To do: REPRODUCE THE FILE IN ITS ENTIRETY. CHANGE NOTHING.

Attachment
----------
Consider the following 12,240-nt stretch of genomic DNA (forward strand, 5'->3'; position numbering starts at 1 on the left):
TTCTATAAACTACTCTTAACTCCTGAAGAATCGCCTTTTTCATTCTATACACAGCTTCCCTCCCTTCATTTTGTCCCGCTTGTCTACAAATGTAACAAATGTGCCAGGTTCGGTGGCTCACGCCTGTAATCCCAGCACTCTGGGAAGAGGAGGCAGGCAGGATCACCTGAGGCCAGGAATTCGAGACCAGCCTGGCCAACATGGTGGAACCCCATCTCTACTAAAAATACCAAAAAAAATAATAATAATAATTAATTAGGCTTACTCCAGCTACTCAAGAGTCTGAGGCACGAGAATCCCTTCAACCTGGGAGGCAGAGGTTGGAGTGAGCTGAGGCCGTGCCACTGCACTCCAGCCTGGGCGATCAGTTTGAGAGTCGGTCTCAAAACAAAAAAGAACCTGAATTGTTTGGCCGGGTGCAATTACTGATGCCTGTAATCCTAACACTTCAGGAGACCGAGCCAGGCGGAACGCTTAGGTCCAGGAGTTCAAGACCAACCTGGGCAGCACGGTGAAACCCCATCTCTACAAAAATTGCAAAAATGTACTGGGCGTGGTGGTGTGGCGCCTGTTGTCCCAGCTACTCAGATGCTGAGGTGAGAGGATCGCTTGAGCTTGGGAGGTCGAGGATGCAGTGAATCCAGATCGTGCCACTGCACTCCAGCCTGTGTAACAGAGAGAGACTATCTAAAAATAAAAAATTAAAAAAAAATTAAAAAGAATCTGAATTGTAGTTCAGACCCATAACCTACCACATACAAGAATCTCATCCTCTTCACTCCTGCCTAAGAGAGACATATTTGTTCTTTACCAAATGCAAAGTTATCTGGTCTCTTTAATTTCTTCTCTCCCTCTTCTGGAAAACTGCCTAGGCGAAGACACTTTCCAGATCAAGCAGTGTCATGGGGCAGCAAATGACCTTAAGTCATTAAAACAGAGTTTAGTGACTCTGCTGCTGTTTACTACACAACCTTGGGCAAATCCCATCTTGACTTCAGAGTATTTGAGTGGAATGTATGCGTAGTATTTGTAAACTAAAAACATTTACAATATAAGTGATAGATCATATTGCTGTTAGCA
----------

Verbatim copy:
Consider the following 12,240-nt stretch of genomic DNA (forward strand, 5'->3'; position numbering starts at 1 on the left):
TTCTATAAACTACTCTTAACTCCTGAAGAATCGCCTTTTTCATTCTATACACAGCTTCCCTCCCTTCATTTTGTCCCGCTTGTCTACAAATGTAACAAATGTGCCAGGTTCGGTGGCTCACGCCTGTAATCCCAGCACTCTGGGAAGAGGAGGCAGGCAGGATCACCTGAGGCCAGGAATTCGAGACCAGCCTGGCCAACATGGTGGAACCCCATCTCTACTAAAAATACCAAAAAAAATAATAATAATAATTAATTAGGCTTACTCCAGCTACTCAAGAGTCTGAGGCACGAGAATCCCTTCAACCTGGGAGGCAGAGGTTGGAGTGAGCTGAGGCCGTGCCACTGCACTCCAGCCTGGGCGATCAGTTTGAGAGTCGGTCTCAAAACAAAAAAGAACCTGAATTGTTTGGCCGGGTGCAATTACTGATGCCTGTAATCCTAACACTTCAGGAGACCGAGCCAGGCGGAACGCTTAGGTCCAGGAGTTCAAGACCAACCTGGGCAGCACGGTGAAACCCCATCTCTACAAAAATTGCAAAAATGTACTGGGCGTGGTGGTGTGGCGCCTGTTGTCCCAGCTACTCAGATGCTGAGGTGAGAGGATCGCTTGAGCTTGGGAGGTCGAGGATGCAGTGAATCCAGATCGTGCCACTGCACTCCAGCCTGTGTAACAGAGAGAGACTATCTAAAAATAAAAAATTAAAAAAAAATTAAAAAGAATCTGAATTGTAGTTCAGACCCATAACCTACCACATACAAGAATCTCATCCTCTTCACTCCTGCCTAAGAGAGACATATTTGTTCTTTACCAAATGCAAAGTTATCTGGTCTCTTTAATTTCTTCTCTCCCTCTTCTGGAAAACTGCCTAGGCGAAGACACTTTCCAGATCAAGCAGTGTCATGGGGCAGCAAATGACCTTAAGTCATTAAAACAGAGTTTAGTGACTCTGCTGCTGTTTACTACACAACCTTGGGCAAATCCCATCTTGACTTCAGAGTATTTGAGTGGAATGTATGCGTAGTATTTGTAAACTAAAAACATTTACAATATAAGTGATAGATCATATTGCTGTTAGCA